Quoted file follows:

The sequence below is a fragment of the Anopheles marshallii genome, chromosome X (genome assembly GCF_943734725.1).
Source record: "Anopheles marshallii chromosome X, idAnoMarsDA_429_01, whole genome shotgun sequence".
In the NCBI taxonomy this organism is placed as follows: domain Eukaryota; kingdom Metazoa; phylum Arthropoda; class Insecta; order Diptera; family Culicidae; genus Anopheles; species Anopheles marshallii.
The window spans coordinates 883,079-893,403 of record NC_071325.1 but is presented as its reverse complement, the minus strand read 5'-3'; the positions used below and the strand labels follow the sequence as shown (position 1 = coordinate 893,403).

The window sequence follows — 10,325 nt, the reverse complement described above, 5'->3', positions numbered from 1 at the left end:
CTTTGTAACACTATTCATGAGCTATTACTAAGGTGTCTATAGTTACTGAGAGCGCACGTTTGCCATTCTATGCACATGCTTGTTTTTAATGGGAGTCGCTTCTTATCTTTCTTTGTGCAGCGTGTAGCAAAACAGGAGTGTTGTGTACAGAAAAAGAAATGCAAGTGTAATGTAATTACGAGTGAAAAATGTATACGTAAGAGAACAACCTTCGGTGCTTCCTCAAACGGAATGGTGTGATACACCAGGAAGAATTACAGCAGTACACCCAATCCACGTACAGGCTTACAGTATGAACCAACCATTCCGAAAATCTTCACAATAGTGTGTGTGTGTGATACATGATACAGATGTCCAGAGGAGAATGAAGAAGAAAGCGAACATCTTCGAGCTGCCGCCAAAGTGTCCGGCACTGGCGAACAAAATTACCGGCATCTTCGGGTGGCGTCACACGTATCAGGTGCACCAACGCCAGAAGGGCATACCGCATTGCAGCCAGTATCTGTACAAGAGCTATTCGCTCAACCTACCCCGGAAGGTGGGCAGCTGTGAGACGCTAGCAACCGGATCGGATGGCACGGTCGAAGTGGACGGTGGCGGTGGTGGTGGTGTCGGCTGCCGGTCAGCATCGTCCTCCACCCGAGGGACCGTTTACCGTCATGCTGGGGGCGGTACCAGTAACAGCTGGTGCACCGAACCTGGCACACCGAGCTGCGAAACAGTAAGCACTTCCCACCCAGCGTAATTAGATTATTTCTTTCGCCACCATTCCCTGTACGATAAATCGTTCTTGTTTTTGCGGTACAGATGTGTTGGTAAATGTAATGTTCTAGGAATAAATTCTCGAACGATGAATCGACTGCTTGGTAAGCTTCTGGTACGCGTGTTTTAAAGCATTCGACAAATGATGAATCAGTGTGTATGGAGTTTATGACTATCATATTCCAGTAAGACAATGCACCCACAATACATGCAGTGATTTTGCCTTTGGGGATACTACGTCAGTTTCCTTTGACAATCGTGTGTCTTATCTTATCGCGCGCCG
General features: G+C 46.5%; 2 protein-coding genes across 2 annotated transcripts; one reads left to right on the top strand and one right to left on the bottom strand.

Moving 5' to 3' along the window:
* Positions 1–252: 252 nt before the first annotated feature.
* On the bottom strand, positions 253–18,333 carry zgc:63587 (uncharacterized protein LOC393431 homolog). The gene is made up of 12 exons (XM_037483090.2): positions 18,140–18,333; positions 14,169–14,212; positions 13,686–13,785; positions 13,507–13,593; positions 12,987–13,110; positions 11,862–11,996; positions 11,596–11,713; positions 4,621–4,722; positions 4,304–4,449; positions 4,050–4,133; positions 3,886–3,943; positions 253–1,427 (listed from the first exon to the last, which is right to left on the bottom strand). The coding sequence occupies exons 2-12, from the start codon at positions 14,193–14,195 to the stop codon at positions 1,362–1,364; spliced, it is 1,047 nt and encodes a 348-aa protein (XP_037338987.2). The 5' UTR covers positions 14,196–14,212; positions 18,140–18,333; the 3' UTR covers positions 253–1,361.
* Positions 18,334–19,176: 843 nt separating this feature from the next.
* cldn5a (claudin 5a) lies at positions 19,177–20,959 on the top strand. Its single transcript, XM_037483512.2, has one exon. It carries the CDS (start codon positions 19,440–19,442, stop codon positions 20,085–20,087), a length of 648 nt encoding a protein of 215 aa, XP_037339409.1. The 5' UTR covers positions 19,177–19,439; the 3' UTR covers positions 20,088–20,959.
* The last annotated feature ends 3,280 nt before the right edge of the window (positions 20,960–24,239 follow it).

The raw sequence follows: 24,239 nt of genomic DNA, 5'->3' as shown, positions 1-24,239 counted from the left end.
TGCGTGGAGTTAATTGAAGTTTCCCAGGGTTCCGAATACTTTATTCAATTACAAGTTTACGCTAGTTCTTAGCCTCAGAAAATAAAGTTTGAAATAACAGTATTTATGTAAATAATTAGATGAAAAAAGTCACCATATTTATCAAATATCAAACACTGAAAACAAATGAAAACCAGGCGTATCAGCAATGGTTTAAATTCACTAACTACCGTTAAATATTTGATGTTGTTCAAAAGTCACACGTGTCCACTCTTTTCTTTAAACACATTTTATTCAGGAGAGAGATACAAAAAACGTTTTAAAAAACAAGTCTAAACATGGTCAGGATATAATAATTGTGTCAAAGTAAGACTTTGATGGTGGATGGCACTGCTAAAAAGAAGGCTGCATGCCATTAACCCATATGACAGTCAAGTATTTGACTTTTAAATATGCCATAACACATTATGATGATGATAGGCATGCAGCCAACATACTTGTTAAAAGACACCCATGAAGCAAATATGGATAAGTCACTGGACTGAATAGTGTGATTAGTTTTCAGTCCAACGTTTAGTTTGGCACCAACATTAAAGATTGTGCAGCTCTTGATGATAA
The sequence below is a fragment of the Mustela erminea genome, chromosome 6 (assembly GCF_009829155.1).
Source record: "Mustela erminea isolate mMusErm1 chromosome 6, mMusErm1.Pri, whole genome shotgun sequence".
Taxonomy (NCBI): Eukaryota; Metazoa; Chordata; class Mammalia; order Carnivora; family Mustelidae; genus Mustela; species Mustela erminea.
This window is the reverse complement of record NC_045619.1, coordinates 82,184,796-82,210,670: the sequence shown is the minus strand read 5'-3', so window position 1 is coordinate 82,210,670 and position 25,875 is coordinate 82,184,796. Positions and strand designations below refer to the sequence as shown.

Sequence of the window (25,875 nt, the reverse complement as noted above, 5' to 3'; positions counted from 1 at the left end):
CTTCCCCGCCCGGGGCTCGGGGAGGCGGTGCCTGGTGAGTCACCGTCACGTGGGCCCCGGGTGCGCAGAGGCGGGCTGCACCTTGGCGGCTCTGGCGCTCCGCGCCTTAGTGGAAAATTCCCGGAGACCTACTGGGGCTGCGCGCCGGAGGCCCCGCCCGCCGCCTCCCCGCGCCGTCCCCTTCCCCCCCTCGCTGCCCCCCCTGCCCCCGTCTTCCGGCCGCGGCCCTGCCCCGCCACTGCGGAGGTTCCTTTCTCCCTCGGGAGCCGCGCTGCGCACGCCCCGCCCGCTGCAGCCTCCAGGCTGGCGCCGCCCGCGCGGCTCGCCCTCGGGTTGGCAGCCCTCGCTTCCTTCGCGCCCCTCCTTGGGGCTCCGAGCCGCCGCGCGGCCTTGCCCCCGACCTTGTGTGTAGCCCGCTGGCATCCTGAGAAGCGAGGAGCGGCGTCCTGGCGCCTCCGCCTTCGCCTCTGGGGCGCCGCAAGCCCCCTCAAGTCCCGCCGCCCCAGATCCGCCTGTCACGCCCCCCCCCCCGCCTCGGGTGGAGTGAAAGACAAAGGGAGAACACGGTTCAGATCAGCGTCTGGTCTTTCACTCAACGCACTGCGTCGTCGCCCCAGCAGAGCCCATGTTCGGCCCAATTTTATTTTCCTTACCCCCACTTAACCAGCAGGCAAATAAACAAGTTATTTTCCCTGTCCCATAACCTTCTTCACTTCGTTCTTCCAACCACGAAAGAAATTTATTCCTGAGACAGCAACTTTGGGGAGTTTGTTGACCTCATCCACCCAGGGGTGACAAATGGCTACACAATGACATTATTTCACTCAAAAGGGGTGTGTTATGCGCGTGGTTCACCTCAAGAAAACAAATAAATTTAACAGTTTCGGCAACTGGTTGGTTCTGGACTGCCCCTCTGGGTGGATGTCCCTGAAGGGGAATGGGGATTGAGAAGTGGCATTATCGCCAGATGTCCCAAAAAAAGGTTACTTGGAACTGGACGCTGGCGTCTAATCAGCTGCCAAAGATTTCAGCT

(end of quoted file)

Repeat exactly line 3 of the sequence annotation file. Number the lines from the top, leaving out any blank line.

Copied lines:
In the NCBI taxonomy this organism is placed as follows: domain Eukaryota; kingdom Metazoa; phylum Arthropoda; class Insecta; order Diptera; family Culicidae; genus Anopheles; species Anopheles marshallii.